Yet, as much as the book is a dose of schadenfreude, it is also a commentary on the devastating affect that mental illness can have on a person and family.  Based on the book, it appears that the jury probably got it correct when they decided Tommy was not "insane" when he murdered his father -- he knew what he was doing and he knew it was wrong.  However, if Tommy did not suffer from paranoid delusions or if his mental illness had been properly treated, the tension between him and his father likely never reaches the point where he resorts to murder.  Let me make it abundantly clear that most people with paranoid schizophrenia (which it appears is an accurate diagnosis for Tommy) are not violent and do not commit murder.  

One thing that the author emphasizes throughout the book is that the Gilbert family's wealth and privilege was not enough to protect them.  Tommy was provided access to a series of psychiatrists and other mental health professionals and, if he had wanted the help, he probably could have been treated by the "best" mental health professionals and at the "best" facilities.  However, a mentally ill person has to recognize that they are ill and want to get better -- a challenge when the person experiences paranoia and delusions.  Especially for adults, there is only so much treatment that can be "forced" upon a patient.  There are numerous instances in the story where Tommy should have been involuntarily hospitalized.  However, in many states the length of an involuntary commitment is limited to 72 hours.  The Gilberts believed that Tommy would not agree to stay in the hospital longer than 72 hours and that if they had him involuntarily committed, it would make him angry and harder to help.  That is certainly possible.  However, what the author does not mention is that if, after 72 hours (or whatever period state law imposes), the patient is still deemed a threat to himself or others and refuses voluntary hospitalization, the option of a civil commitment exists, and that can result in a hospitalization that lasts for months.  Moreover, while the family seemed legitimately to believe that an involuntary hospitalization would make the situation worse, I get the impression from the book that the family was also reluctant to resort to involuntary hospitalization because they wanted to protect their status and reputation.  If Tommy had been involuntarily hospitalized, it would not have stayed a secret, and it could have harmed the family's social standing and business prospects.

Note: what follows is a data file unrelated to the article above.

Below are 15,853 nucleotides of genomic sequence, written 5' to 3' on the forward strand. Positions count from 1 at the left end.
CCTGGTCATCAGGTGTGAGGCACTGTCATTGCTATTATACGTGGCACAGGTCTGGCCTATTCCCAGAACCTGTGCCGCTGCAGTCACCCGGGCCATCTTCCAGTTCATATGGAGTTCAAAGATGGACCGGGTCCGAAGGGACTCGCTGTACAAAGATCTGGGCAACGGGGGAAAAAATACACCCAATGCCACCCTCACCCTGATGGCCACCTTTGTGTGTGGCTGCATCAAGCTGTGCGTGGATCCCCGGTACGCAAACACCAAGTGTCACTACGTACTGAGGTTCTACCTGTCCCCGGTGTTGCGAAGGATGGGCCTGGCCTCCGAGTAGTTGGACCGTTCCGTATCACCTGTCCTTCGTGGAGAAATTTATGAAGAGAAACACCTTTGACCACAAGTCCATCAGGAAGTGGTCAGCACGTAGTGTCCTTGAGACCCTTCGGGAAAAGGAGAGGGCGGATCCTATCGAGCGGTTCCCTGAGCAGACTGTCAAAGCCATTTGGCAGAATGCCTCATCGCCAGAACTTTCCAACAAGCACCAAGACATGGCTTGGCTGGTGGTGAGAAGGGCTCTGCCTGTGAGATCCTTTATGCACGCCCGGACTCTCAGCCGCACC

Part of the book deals with the legal process following Tommy's arrest and indictment for second degree murder (among other charges).  Because there are questions about his mental fitness, there are numerous evaluations or attempts at evaluation to determine his competency to stand trial.  Tommy is largely uncooperative, which makes this process very difficult, and leads to lengthy delays in the case going to trial, with Tommy, having been denied bail, spending years in jail awaiting trial.  The story provides a detailed look at how competency is determined.  Overall, "Golden Boy" is a tragic story that makes for an interesting read.

I received a copy of the e-book via NetGalley in exchange for a review.
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What a heartbreaking story. There was never a question as to his guilt, but this tragic story could have been prevented. So many 'if only's'....If only this man had received the help he so clearly needed. If only his parents had been able to step in and force him to get that help. If only they hadn't been in denial of the severity of his mental decline. This story shows that even the most wealthy can be struck down by mental illness and that money can't always protect you.
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Felt this was a well researched and detailed true crime book. I did think it was a little slow at times. Overall it was an interesting story and kept me entertained.